Espresso Coffee Residues as a Nitrogen Amendment for Small-Scale Vegetable Production

J Sci Food Agric. 2015 Dec;95(15):3059-66. doi: 10.1002/jsfa.7325. Epub 2015 Jul 28.


Background: Espresso coffee grounds constitute a residue which is produced daily in considerable amounts, and is often pointed out as being potentially interesting for plant nutrition. Two experiments (incubations and field experiments) were carried out to evaluate the potential nitrogen (N) and phosphorus (P) supply for carrot (Daucus carota L.), spinach (Spinacea oleracea L.) and lettuce (Lactuca sativa L.) nutrition.

Results: Immobilisation of nitrogen and phosphorus was detected in all the incubations and, in the field experiments, germination and yield growth were decreased by the presence of espresso coffee grounds, in general for all the species studied.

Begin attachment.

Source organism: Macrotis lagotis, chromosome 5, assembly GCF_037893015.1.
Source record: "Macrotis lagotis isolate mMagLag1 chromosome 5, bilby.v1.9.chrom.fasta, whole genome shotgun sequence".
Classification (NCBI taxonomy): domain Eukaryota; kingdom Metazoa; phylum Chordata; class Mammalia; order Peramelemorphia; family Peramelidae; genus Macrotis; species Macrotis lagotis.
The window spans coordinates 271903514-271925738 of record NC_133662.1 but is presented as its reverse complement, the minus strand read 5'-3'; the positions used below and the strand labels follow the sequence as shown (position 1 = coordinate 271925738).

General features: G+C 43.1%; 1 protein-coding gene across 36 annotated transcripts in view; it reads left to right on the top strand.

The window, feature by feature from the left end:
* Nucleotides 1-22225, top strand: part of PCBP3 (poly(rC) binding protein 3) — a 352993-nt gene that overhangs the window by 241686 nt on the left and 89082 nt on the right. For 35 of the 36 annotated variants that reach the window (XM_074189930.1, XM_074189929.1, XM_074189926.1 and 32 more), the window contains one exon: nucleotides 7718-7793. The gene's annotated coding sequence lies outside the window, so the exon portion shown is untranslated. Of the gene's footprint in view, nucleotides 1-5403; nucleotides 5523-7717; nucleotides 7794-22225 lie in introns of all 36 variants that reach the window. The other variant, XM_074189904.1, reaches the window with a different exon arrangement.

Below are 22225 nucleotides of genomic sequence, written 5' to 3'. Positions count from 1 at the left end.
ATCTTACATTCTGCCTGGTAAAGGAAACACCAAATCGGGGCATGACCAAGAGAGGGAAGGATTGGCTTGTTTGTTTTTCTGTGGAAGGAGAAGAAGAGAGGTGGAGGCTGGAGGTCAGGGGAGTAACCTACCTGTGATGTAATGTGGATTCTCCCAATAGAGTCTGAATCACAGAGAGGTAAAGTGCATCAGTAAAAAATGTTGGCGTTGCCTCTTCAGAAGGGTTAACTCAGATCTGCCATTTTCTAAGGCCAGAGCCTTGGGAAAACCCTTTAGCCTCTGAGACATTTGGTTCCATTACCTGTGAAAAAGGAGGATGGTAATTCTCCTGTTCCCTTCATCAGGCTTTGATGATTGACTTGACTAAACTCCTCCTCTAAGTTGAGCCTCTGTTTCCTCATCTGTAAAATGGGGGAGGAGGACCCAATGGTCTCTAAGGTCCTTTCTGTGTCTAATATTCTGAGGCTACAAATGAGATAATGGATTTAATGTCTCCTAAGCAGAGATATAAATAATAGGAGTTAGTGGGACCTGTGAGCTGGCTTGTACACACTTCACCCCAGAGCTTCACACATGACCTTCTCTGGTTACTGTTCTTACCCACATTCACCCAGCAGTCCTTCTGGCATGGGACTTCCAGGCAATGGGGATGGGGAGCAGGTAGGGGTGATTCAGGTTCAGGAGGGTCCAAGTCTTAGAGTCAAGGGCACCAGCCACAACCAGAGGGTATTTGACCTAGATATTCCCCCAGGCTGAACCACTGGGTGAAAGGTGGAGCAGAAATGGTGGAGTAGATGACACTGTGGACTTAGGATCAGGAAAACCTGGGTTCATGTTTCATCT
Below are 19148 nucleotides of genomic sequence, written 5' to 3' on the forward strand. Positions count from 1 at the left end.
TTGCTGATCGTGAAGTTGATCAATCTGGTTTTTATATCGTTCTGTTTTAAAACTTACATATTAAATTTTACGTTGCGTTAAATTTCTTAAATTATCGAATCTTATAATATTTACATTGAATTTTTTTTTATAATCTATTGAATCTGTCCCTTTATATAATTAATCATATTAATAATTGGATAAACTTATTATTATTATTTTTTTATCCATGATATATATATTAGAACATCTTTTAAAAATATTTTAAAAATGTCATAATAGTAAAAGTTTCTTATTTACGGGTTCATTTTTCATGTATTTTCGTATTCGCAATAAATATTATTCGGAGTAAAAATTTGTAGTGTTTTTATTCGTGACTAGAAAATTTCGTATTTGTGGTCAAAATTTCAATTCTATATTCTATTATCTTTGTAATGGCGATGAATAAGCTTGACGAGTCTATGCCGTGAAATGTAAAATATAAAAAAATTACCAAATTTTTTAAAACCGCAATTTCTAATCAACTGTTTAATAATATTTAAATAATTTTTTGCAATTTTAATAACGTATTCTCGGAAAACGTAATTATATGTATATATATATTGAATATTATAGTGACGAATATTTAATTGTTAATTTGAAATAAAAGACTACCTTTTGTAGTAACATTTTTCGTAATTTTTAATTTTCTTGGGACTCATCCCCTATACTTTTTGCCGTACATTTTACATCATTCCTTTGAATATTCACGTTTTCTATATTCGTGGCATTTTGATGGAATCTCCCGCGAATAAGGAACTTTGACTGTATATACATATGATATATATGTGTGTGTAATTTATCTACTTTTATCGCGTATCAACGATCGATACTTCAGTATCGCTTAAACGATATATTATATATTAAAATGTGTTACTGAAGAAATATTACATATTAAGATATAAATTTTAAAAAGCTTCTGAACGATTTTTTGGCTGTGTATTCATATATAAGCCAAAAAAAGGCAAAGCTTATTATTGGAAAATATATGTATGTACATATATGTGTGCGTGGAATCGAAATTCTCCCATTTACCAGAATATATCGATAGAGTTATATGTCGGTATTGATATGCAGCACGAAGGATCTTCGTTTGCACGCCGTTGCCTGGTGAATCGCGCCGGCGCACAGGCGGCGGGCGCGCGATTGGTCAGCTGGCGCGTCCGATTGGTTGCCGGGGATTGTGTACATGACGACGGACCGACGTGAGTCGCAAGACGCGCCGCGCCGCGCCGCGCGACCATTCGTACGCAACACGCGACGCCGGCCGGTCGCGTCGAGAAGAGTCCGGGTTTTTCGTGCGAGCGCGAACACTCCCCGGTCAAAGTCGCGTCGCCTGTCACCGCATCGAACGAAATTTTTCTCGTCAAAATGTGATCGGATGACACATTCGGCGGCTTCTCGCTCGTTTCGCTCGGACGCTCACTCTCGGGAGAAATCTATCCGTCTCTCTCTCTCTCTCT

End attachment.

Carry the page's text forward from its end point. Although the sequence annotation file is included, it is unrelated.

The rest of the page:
Conclusion: The study showed an inhibition of N and P mineralisation and a reduction of plant germination and growth. Further research is required to determine whether this is related to the immobilising capacity of the residue or possibly due to the presence of caffeine.

Keywords: espresso coffee grounds; germination; incubations; nitrogen mineralisation; vegetables.

MeSH terms

  • Agriculture / methods*
  • Biomass
  • Caffeine / pharmacology
  • Coffea / chemistry*
  • Coffee* / chemistry
  • Daucus carota / drug effects
  • Daucus carota / growth & development
  • Fertilizers*
  • Germination / drug effects
  • Humans
  • Lettuce / drug effects
  • Lettuce / growth & development
  • Minerals
  • Nitrogen* / chemistry
  • Phosphorus / chemistry
  • Plant Extracts / pharmacology
  • Soil / chemistry*
  • Spinacia oleracea / drug effects
  • Spinacia oleracea / growth & development
  • Vegetables / drug effects*
  • Vegetables / growth & development


  • Coffee
  • Fertilizers
  • Minerals
  • Plant Extracts
  • Soil
  • Phosphorus
  • Caffeine
  • Nitrogen